Yale University is awarding degrees to two Black men who studied at Yale in the nineteenth century and are thought to be among the first Black students on campus.
James W. C. Pennington (1808-1870) and Alexander Crummell (1819-1898) studied at Yale from 1834 to 1837 and 1840 to 1841, respectively. Because they were Black, however, the university did not allow them to register formally for classes or matriculate for a degree. Pennington and Crummell could not participate in classroom discussions or access library resources. Despite suffering these and other injustices, they audited classes and went on to become noted pastors.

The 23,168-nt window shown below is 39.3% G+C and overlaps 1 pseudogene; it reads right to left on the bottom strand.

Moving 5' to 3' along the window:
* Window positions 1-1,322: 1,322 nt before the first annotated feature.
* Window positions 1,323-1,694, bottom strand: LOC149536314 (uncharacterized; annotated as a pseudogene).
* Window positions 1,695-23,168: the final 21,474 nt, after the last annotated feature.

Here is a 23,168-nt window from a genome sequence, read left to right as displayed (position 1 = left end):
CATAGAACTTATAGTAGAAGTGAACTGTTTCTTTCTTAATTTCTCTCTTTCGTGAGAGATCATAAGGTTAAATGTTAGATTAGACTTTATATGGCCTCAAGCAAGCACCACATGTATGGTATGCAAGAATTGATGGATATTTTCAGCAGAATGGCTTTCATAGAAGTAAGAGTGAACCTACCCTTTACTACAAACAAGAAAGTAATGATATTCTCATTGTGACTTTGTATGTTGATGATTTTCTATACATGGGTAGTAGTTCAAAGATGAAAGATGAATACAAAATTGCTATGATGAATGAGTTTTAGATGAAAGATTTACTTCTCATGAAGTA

Pennington, born enslaved, published a powerful autobiography, The Fugitive Blacksmith, as well as the first African American history textbook. Crummell was a pan-African scholar and organizer and founded the American Negro Academy in Washington, D.C. Both were leaders in the abolition movement.
Peter Salovey, president of Yale University, stated that “although we cannot return to Pennington and Crummell the access and privileges they were denied when they studied at Yale, we recognize their work and honor their legacies by conferring on them these M.A. Privatim degrees. In the nineteenth century, the board of trustees awarded this honorary master’s degree to individuals who were unable to complete their studies due to special circumstances. That historical context has resonance for these two visionary leaders who studied at Yale and took bold action in the face of unrelenting racism during the nineteenth century.”
Richard Henry Greene of the Class of 1857 was, in all likelihood, the first Black graduate of Yale College. (See JBHE post.)